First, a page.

Ending discrimination against EU firms in procurement: MEPs will vote on a new international procurement instrument that introduces measures to limit non-EU companies’ access to the open EU public procurement market if European firms are not offered similar access in third countries. (vote Tuesday)

COVID-19 and EUCO: On Wednesday morning, MEPs will debate with the Commission and the Slovenian Presidency the 16 December European Council, and the EU’s response to the resurgence of COVID-19.

Rule of law and fundamental rights in Slovenia and Poland: Following last sessions’ debate, MEPs will vote on a resolution on the situation of rule of law in Slovenia on Thursday. They will also assess recent events in Poland that might increase the country’s risk of moving further away from European values in a debate on Wednesday afternoon.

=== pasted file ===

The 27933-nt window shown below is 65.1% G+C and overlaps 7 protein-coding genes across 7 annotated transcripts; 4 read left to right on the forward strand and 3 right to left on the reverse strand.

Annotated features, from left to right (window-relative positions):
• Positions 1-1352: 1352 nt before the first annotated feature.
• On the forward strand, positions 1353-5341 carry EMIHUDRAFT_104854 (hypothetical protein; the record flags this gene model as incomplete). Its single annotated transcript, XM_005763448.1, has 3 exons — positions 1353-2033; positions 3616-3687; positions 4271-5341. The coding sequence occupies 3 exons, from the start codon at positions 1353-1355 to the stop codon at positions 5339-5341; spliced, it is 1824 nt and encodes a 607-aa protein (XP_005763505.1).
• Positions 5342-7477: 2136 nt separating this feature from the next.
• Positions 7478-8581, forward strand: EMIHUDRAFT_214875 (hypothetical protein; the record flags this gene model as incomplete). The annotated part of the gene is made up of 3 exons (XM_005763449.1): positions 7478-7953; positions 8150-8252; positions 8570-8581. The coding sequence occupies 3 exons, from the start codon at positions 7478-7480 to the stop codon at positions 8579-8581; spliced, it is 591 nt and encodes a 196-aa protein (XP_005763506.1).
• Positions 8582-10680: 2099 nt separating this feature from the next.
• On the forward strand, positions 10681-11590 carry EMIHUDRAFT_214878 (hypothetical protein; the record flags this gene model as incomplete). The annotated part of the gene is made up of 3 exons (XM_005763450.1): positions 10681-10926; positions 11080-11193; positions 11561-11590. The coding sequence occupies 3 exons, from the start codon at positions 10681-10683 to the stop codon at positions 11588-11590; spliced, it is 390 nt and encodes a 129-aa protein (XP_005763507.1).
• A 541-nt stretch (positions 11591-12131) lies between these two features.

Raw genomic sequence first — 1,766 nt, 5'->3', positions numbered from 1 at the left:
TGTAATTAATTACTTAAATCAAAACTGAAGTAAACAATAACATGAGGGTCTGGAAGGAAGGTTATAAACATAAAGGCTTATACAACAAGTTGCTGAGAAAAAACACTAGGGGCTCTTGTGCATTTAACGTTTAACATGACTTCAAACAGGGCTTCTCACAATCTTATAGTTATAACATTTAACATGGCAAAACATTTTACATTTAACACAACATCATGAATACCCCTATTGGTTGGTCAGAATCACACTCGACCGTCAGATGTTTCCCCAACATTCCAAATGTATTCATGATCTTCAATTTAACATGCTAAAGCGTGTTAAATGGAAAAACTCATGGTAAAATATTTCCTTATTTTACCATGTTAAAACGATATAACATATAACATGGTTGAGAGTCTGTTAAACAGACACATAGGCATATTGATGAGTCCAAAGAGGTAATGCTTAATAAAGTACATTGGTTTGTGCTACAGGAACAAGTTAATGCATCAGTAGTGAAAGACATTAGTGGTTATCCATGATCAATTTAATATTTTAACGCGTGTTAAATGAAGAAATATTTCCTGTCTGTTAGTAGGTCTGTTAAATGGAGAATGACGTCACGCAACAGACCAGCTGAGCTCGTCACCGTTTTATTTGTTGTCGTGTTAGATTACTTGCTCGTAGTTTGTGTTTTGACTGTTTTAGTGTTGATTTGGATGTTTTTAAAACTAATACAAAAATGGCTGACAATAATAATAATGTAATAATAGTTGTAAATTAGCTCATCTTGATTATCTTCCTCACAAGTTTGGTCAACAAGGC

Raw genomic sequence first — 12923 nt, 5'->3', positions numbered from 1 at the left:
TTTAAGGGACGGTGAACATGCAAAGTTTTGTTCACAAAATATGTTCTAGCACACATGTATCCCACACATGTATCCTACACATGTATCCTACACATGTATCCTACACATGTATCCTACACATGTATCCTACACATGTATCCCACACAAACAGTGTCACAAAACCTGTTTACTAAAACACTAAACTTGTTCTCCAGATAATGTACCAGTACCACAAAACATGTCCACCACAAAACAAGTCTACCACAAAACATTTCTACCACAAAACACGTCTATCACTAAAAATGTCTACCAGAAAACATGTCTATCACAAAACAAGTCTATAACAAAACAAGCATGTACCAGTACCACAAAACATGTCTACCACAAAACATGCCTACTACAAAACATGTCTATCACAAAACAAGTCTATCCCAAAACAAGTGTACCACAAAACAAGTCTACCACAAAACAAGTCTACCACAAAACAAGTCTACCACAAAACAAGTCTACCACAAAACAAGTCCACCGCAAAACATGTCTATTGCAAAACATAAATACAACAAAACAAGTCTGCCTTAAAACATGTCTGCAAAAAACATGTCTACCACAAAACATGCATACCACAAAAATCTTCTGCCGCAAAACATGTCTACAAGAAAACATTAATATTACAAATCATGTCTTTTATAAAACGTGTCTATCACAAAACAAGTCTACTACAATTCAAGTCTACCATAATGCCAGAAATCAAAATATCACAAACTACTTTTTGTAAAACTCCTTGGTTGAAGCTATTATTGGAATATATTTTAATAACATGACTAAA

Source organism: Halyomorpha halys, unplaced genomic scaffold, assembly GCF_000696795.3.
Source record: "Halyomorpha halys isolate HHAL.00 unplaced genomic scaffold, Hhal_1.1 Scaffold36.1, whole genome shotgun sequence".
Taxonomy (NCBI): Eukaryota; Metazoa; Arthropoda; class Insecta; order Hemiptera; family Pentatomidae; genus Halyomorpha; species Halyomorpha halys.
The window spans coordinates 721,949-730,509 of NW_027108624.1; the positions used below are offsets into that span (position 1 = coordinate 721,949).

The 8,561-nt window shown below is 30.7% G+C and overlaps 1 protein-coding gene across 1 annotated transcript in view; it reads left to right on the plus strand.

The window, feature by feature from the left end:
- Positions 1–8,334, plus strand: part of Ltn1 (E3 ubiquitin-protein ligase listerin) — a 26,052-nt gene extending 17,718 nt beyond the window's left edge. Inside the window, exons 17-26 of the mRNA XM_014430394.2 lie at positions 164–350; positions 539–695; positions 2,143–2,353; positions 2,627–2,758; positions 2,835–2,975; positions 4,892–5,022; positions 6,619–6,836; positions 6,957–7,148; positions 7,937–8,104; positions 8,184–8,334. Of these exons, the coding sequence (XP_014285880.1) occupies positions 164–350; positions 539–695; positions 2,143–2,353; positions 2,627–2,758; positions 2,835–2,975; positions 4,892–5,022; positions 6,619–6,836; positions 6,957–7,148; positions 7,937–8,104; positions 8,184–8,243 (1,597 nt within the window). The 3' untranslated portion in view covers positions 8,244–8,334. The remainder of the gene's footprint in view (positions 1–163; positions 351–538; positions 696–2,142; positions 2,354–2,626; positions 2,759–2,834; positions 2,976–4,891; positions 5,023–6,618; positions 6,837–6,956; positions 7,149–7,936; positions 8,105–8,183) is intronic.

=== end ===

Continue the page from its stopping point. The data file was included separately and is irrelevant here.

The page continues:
National Recovery Plans: On Wednesday afternoon, MEPs will discuss whether post-COVID-19 national recovery plans meet the agreed targets and milestones as well as the situation in countries that have not yet had their plans approved.


Digital Services Act: The Internal Market and Consumer Protection Committee will vote on the proposal for a Digital Services Act (DSA), which aims to create a safer digital space where users rights are protected. A press conference with the rapporteur is scheduled for 13.10h on Tuesday (Monday and Tuesday).

*How the EU can pay for stuff without raiding national treasuries, including the Next Generation EU. Bond issuance to fund Next Generation EU has been wildly successful, with each issuance oversubscribed. The debt will, of course, have to be paid back, the deadline for this is 2058, which is mercifully some time away.